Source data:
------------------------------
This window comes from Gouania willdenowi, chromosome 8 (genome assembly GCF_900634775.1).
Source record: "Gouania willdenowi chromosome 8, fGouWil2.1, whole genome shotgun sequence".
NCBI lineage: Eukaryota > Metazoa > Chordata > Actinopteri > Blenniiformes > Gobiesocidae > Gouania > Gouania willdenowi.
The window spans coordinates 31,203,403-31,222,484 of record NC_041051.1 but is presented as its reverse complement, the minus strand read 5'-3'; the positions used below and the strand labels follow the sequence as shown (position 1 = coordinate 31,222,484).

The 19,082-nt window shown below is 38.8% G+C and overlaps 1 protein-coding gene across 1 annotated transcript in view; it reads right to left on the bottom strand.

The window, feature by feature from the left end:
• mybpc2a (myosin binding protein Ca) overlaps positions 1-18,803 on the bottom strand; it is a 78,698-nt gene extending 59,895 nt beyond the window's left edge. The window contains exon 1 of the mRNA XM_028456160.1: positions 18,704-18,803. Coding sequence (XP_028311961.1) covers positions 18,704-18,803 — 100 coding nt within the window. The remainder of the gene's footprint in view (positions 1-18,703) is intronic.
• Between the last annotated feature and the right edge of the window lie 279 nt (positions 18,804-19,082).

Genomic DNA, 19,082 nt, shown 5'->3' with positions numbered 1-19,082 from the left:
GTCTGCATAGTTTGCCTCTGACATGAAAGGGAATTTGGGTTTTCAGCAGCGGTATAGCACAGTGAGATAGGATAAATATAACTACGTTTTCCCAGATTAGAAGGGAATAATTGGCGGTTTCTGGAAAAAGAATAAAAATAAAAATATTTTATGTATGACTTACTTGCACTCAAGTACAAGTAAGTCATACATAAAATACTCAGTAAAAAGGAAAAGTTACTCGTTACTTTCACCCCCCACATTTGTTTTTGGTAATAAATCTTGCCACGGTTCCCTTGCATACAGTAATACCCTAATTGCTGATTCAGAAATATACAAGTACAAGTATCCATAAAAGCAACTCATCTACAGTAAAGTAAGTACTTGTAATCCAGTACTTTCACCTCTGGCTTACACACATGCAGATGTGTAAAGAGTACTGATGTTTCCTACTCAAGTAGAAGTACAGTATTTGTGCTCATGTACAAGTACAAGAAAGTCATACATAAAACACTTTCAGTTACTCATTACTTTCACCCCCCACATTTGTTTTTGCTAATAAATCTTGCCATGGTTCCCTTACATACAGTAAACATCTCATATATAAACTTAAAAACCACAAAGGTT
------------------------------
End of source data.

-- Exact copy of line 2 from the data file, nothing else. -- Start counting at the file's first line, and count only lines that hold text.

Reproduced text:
Source record: "Gouania willdenowi chromosome 8, fGouWil2.1, whole genome shotgun sequence".